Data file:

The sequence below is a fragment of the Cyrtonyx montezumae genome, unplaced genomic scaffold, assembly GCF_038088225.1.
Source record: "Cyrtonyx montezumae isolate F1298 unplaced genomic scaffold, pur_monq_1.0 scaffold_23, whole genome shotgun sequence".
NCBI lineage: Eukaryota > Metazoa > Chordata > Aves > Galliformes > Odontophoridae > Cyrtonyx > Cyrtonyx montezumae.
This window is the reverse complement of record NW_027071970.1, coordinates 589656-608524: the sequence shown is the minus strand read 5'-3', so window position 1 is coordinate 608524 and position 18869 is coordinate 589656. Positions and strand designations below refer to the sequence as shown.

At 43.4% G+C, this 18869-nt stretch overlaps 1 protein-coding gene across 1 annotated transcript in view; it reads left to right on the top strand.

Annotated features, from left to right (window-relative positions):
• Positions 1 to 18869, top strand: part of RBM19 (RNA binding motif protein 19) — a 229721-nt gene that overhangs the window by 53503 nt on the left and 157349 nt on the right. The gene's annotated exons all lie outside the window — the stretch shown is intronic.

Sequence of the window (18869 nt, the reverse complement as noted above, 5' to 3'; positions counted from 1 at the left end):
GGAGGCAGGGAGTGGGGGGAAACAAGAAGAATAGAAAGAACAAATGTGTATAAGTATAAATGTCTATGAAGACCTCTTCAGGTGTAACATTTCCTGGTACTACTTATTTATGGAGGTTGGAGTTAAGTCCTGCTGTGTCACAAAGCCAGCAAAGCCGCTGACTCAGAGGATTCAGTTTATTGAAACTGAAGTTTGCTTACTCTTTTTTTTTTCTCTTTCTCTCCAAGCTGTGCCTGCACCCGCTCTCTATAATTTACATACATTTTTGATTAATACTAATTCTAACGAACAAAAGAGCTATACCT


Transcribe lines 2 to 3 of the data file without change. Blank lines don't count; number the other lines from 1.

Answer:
Source record: "Cyrtonyx montezumae isolate F1298 unplaced genomic scaffold, pur_monq_1.0 scaffold_23, whole genome shotgun sequence".
NCBI lineage: Eukaryota > Metazoa > Chordata > Aves > Galliformes > Odontophoridae > Cyrtonyx > Cyrtonyx montezumae.